Last edited by Greg Miller; August 20th, 2011 at 09:03 AM.
Greg Miller is offline   Reply With Quote
Old August 20th, 2011, 10:49 AM   #4
Major Player
 
Join Date: Feb 2011
Location: San Francisco, CA
Posts: 416
Re: Micing 60 musicians in procession

Great advice Greg, and that video of the guy with shotgun mic, headphones, and unicycle sure woke me up!

This page shows what the procession I'm working on will look like:

The Procession | BM Trojan Horse 2011

I may end up standing on the platform of the horse holding up a boomed shotgun.

Another issue that is arising is how to get the signal to the sound bus that will be following, as it will probably be out of the 50-100 foot range of my g3 wireless system. We are thinking of simply dragging an XLR cable between the two, but that has a whole range of logistical issues. I don't really have time to investigate and don't have budget to rent a higher end wireless system unfortunately, but any creative ideas are welcome.
Tom Morrow is offline   Reply With Quote
Old August 20th, 2011, 11:45 AM   #5
Trustee
 
Join Date: Jan 2011
Location: Pennsylvania
Posts: 1,359
Re: Micing 60 musicians in procession

Actually, I was going to suggest that you be in some sort of "camera" vehicle (except that it would be a "mic" vehicle) in front of the musicians. So the horse platform might be a great location. I assume the front row of musicians will be some reasonable distance behind the platform... maybe 25' to 50'. Be cautious about using too narrow a shotgun... you still don't want to favor any narrow part of the ensemble; you want to get a good, wide blend. Think in advance about distances and pickup angles; you might end up wanting a hyper or even cardioid. It looks as if this band will be quite loud, so off-axis rejection might not be all that important.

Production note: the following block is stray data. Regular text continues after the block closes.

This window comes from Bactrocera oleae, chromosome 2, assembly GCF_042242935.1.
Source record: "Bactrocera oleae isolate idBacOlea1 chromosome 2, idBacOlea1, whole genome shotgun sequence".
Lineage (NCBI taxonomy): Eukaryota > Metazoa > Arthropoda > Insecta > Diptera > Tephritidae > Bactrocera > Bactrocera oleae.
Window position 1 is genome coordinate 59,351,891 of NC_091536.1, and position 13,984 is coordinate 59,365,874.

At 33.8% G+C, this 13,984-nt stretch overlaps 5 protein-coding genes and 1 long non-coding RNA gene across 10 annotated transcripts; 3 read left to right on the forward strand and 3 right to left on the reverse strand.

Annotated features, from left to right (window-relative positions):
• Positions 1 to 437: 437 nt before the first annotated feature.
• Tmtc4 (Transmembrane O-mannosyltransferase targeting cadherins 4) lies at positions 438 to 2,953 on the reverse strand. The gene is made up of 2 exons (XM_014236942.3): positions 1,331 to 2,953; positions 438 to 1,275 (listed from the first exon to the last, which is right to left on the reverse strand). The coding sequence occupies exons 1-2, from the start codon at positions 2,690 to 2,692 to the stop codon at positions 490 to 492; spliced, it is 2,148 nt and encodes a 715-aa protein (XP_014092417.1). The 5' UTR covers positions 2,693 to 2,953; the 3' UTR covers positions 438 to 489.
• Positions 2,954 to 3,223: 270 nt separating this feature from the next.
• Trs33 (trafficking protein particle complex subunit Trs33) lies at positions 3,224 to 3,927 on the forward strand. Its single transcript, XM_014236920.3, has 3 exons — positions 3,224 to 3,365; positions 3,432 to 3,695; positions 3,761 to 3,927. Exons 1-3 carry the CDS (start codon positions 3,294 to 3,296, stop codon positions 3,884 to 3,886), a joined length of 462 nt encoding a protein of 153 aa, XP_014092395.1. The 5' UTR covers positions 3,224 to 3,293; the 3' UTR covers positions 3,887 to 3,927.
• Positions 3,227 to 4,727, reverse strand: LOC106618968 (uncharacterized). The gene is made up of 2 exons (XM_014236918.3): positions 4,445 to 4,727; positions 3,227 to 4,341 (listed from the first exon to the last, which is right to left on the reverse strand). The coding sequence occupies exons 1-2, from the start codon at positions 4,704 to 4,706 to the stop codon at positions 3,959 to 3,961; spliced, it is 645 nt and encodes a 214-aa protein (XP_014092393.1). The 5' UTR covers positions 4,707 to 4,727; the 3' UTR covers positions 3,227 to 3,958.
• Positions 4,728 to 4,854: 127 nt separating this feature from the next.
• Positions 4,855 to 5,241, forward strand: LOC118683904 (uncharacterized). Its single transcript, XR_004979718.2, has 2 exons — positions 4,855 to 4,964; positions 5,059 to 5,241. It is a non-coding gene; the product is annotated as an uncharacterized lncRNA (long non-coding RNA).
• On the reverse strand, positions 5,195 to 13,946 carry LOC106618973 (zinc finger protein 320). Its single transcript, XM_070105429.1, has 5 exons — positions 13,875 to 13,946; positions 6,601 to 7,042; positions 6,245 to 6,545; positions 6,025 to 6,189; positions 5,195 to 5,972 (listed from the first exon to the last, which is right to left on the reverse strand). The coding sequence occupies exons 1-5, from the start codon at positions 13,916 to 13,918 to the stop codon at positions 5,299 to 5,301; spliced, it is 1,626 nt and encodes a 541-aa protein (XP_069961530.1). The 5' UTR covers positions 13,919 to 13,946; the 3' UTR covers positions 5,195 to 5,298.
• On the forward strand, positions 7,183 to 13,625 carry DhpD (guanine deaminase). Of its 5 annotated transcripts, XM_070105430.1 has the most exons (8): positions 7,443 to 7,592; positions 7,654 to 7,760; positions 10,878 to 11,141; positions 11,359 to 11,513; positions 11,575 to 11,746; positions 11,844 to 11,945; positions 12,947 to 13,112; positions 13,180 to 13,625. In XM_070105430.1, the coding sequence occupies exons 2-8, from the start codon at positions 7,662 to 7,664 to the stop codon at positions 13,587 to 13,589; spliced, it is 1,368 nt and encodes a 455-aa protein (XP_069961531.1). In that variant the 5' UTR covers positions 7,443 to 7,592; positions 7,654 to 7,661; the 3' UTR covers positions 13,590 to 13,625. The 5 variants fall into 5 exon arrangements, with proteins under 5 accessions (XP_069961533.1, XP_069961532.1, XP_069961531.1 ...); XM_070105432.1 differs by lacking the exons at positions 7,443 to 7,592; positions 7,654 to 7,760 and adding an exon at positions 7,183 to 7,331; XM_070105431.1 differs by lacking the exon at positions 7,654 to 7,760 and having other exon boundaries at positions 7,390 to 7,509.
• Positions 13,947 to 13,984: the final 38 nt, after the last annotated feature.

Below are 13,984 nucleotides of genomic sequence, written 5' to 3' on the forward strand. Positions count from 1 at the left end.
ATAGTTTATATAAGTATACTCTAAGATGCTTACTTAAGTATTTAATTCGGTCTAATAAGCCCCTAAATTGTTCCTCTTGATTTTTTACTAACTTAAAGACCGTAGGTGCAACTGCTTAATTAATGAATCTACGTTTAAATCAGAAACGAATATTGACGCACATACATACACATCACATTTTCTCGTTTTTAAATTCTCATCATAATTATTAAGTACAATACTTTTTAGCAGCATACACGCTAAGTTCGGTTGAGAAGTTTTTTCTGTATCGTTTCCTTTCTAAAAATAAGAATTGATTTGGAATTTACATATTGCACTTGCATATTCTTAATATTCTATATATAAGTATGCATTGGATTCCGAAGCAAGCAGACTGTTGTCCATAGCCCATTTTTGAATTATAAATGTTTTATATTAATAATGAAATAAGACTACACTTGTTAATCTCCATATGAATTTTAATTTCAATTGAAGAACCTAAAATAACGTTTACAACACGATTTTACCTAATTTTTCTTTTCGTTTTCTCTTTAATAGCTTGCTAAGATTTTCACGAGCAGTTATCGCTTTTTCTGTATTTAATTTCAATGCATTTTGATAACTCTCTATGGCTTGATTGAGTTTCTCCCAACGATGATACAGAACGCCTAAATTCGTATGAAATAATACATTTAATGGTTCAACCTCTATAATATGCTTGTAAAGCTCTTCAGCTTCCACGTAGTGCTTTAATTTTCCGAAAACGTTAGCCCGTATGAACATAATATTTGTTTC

As far as getting audio back to the bus, I'd look into technology used within the broadcast industry. There are many varieties of RPU (remove pickup units) that are normally used to get signal from a remote location back to the main studio. These are designed for fairly long distance (range measured in miles) where line of sight may not be available. Considering the bus to be your "main studio" this would work fine for you. There will be FCC (or equivalent) licensing issues, so do your homework well in advance.

If some of your audio feed "clients" are licensed broadcasters, they may already have RPUs at their disposal, and perhaps you can make a deal to use existing equipment. Just check the equipment thoroughly. Be sure it has adequate audio bandwidth for music, be sure any AGC can be defeated, etc., so that your audio isn't degraded by the RPU link.
Greg Miller is offline   Reply With Quote
Old August 20th, 2011, 01:38 PM   #6
Major Player
 
Join Date: Feb 2011
Location: San Francisco, CA
Posts: 416
Re: Micing 60 musicians in procession

Thanks Greg for that suggestion. I'm going to ask the videography head what wireless equipment he might have.
Tom Morrow is offline   Reply
Reply

DV Info Net refers all where-to-buy and where-to-rent questions exclusively to these trusted full line dealers and rental houses...

Professional Video
(800) 833-4801
Portland, OR

B&H Photo Video
(866) 521-7381
New York, NY

Z.G.C.
(973) 335-4460
Mountain Lakes, NJ

Abel Cine Tech
(888) 700-4416
N.Y. NY & L.A. CA

Precision Camera
(800) 677-1023
Austin, TX

DV Info Net also encourages you to support local businesses and buy from an authorized dealer in your neighborhood.
  You are here: DV Info Net > The Tools of DV and HD Production > All Things Audio

Thread Tools Search this Thread
Search this Thread:

Advanced Search

 



Google
 

All times are GMT -6. The time now is 10:07 PM.


DV Info Net -- Real Names, Real People, Real Info!
1998-2017 The Digital Video Information Network